21 May 2010
A new European event and an online journal are the latest initiatives by SPIE in the area of photonics for environmental applications.
Photonics for clean energy generation, ecologically friendly manufacturing processes, energy-efficient lighting, pollution control and environmental monitoring will be advanced through a new SPIE technical congress in Strasbourg in April 2011. The Eurodistrict Photonics Consortium comprising Region Alsace, Land Baden-Württemberg, City of Offenburg, City of Strasbourg, CNOP and Rhenaphotonics is collaborating in the congress.
Photonics, recognized as one of five "key enabling technologies" by the European Commission, plays a leading role in the development of the green economy with a proven track record in providing energy and energy reduction technologies. Examples are in solar energy systems, LED lighting and optical communications. Lasers, photonic processes and sensors facilitate cleaner manufacturing through monitoring and control systems to reduce waste and environmentally harmful emissions using economically viable solutions.
The announcement of the new event was made at the SPIE Photonics Europe congress in Brussels in April.
"Photonics engineering is increasingly important for environmental science, for example, using remote sensors to detect and monitor pollution and air quality, and using laser technology to enable the manufacture of lighter-weight automobiles for better fuel efficiency," said Prof. Patrick Meyrueis, University of Strasbourg. Meyrueis and Prof. Dan Curticapean, Offenburg University of Applied Sciences, are co-chairs of the congress.
"Green photonics is expected to have significant impact in reducing global warming, but at the same time it offers as yet unexploited opportunities for economic growth in Europe," notes the recently released Photonics21 strategic research agenda report in photonics, Lighting the Way Ahead.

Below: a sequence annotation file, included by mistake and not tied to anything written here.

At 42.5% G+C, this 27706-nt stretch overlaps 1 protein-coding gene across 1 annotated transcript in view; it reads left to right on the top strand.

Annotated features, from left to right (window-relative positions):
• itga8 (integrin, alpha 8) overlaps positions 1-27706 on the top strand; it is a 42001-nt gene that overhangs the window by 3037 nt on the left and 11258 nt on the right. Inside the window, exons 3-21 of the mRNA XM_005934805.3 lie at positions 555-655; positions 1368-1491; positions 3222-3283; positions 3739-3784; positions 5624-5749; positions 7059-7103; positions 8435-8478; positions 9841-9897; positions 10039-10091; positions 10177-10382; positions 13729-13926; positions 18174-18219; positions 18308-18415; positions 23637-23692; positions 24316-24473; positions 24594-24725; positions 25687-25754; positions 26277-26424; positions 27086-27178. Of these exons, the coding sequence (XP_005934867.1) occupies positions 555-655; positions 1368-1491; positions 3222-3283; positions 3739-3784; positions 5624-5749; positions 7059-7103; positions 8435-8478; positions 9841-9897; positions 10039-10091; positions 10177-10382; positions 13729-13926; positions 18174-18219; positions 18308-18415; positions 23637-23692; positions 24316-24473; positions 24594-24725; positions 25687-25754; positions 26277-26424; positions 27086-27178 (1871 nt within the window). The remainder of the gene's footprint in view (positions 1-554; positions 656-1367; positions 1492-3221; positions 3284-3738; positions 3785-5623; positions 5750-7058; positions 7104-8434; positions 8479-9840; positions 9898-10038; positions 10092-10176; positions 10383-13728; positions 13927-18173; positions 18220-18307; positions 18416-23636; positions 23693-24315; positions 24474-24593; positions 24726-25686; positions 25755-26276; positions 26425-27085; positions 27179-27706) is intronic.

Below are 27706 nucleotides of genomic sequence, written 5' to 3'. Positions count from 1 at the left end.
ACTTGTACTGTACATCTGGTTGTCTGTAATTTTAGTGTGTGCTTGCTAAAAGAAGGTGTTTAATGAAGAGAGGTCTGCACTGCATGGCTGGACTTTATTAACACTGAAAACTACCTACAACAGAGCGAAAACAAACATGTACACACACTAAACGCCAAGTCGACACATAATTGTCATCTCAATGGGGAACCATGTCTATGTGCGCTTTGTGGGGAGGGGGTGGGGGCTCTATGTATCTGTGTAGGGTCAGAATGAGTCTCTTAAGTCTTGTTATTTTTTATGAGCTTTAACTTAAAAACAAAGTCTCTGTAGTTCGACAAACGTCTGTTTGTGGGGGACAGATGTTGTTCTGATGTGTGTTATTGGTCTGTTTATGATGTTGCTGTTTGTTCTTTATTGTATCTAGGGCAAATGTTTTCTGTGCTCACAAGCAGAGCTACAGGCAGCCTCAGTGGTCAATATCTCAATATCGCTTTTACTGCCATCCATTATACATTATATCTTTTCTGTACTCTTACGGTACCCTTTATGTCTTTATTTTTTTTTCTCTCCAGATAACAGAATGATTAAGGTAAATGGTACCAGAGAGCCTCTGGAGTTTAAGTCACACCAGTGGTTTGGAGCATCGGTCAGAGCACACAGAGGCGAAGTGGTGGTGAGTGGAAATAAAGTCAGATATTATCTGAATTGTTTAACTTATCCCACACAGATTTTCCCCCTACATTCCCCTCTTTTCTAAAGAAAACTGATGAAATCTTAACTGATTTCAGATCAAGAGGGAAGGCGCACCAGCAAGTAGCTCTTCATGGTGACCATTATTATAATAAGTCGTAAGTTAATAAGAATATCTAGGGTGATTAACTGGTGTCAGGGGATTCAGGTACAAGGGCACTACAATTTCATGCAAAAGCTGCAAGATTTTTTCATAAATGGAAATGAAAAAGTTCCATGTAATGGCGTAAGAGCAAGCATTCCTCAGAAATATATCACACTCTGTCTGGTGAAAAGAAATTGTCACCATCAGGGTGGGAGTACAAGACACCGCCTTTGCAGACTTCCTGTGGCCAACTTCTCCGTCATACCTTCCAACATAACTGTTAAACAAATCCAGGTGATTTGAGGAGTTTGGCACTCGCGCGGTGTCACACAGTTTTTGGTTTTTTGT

The Strasbourg congress will focus not only on applications of photonics in green technology but will also address the need to re-educate the workforce for a green future. It will also serve to more broadly bring attention to the new paradigm of incorporating environmentally friendly products and processes into everyday life and to the role photonics plays in this.
The congress extends SPIE's commitment to advancing green technologies through its technical forums and publications, notes Dr Andrew Brown, SPIE's senior director of global development.
"SPIE is dedicated to advancing research in these vitally important fields," Brown says. "Photonics technologies offer the most promising sustainable solutions for industrialized nations dealing with the challenges of protecting environmental quality and providing jobs for growing populations, and for countries that are rebuilding their economies and infrastructures."
The new event supports SPIE's launch of the new Journal of Photonics for Energy in autumn 2010. The new peer-reviewed online publication will provide a focal point for photonics and optics research in and development of sustainable energy sources, energy-efficient technologies, environmental sensing and other applications for the environment.
Zakya Kafafi, director of the Division of Materials Research of the US National Science Foundation, is editor-in-chief of the new journal. She will be joined by a distinguished editorial board with members from around the world who have defined a unique scope that will make JPE a valuable resource for researchers, policy-makers, industry and students.
The new journal will be published electronically in the SPIE Digital Library, the world's largest collection of optics and photonics literature. JPE authors may take advantage of capabilities of the SPIE Digital Library such as multimedia and extensive linking to other web-based content.
Information about the journal along with submission information for authors is available online.
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